A student who has a stoma bag for a debilitating condition says she was accused of “snorting, dealing and having sex in the disabled toilet” by staff at a UK pub after she visited the loo several times.
Amber Davies, 21, has a stoma after being diagnosed with ulcerative colitis at the age of 13.
She has penned an open letter to The Dragon Inn Wetherspoons in Birmingham calling for greater awareness of hidden disabilities after a staff member allegedly made the accusations citing that “there is no other reason I would need to visit it so often.”
Davies said the incident occurred during August. She wrote the open letter on her Instagram account detailing her experience and saying she wanted to stand up to “people like you in educating and raising awareness so that other sufferers don’t have to suffer this kind of difficulty, shame and awkwardness.”
Davies outlined in her letter how she has a stoma bag after numerous surgeries and failed treatments and described ulcerative colitis as a “chronic, debilitating and lifelong illness.”
She told how her stoma bag needs constant care and emptying up to 15 times a day and is an essential part of her everyday living.
Davies claims that despite her having a radar key to access the disabled toilet, the staff member “openly accused me of snorting, dealing and having sex” as they thought it was suspicious that she had gone to the toilet so many times.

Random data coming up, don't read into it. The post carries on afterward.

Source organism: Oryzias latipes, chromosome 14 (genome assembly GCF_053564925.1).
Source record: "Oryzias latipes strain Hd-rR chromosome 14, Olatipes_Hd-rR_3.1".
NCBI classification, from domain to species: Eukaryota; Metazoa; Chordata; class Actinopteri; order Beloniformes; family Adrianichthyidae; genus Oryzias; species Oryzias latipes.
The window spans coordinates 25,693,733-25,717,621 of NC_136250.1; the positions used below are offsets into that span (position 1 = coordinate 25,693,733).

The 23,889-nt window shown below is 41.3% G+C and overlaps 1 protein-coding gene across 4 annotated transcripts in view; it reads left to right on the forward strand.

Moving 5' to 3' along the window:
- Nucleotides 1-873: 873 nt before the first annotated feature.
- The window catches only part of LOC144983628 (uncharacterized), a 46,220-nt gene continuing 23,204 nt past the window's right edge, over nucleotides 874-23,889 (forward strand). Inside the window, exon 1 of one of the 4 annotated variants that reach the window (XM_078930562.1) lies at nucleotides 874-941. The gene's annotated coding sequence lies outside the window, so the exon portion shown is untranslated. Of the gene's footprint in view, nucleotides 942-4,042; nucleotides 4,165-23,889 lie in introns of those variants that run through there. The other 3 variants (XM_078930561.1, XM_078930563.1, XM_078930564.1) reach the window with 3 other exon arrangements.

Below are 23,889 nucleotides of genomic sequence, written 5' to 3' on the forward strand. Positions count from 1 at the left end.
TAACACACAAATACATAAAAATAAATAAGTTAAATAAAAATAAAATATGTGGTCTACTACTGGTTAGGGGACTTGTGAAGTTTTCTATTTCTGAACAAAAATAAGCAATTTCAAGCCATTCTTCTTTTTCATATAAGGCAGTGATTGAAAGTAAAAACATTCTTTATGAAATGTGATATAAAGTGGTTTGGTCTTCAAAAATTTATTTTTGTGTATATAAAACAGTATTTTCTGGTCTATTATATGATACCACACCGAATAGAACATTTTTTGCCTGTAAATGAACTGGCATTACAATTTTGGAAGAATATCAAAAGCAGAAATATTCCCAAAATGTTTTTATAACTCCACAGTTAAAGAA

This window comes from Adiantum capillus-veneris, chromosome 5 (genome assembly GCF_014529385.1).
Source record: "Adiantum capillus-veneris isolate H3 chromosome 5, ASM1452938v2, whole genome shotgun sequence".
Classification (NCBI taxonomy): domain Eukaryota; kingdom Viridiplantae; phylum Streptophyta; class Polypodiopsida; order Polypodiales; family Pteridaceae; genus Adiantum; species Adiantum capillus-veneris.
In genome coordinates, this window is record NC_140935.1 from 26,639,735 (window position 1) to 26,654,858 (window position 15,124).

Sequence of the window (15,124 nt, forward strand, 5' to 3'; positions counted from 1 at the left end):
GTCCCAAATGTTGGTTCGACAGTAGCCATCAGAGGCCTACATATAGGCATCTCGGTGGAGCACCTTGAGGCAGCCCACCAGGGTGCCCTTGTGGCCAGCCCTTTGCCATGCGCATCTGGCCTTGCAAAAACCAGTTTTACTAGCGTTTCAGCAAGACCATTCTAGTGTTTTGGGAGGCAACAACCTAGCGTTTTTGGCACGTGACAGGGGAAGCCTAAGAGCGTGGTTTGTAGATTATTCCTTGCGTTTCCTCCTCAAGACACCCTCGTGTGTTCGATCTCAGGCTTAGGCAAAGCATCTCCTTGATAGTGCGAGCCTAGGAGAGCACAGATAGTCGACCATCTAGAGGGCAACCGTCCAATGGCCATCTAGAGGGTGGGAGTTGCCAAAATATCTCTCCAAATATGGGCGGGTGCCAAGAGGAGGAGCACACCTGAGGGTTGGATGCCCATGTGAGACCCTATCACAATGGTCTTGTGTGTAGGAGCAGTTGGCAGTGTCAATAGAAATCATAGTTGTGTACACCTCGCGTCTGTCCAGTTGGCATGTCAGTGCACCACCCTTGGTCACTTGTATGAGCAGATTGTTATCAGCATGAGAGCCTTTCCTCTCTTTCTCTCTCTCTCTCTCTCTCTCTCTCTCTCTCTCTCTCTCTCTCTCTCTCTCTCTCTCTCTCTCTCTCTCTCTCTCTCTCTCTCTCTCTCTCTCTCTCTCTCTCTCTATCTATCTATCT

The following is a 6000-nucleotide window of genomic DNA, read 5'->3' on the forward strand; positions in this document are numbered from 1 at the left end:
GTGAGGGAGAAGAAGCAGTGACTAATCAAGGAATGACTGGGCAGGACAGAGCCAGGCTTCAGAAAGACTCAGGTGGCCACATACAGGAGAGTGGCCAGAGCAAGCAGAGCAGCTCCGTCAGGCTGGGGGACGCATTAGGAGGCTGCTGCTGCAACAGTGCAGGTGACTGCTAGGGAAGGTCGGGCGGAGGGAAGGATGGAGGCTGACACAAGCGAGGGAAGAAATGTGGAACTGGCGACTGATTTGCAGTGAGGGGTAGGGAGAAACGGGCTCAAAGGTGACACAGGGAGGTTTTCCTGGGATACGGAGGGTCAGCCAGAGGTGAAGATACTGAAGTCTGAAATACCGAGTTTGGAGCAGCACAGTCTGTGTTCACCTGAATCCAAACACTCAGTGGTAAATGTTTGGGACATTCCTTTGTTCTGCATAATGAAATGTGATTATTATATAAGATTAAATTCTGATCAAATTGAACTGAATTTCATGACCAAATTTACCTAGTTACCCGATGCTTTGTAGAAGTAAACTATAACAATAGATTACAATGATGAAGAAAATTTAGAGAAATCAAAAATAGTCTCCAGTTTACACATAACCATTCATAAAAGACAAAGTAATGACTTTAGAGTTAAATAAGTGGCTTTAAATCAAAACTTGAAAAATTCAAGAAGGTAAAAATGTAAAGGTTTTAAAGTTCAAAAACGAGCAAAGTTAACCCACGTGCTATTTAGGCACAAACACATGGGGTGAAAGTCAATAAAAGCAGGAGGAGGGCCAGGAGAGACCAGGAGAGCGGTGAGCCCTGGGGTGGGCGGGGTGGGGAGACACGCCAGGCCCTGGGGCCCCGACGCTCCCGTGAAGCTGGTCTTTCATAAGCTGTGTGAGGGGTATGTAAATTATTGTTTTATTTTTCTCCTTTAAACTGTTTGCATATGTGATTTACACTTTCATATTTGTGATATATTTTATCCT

Davies wrote: “I love my stoma and my stoma bag for the new lease of life they have given me, however, something I do not love, the stigmas and taboos within society and people’s assumptions/lack of understanding, empathy and education that come along with living with this thing.”
She added: “Being out with a group of lads made me look further ‘suspicious’, one of these being my boyfriend who assisted me in the disabled toilet on this final occasion and was taken aside and questioned separately.”
Davies says she wants better understanding and awareness of hidden disabilities. She said in her letter: “This is not a rant, simply a word of advice and perhaps a lesson to be learned for those that do currently see disability as restricted within the conforms of a wheelchair user.
“Many people in my shoes would have been extremely traumatised and uncomfortable to open up and talk about such a personal thing in such an intimidating and uncomfortable situation and I hate to think about what they’d have done in that moment.”
She finished with the words: “NOT EVERY DISABILITY IS VISIBLE.”
A JD Wetherspoon spokesman said: “A female member of door staff spoke with Ms Davies, who explained her disability.
“Staff expressed that if this had been known beforehand, or an explanation given sooner, the situation could have been avoided.
“Staff listened at length to Ms Davies’ points, never once questioning her disability and apologised for the confusing situation on both sides.”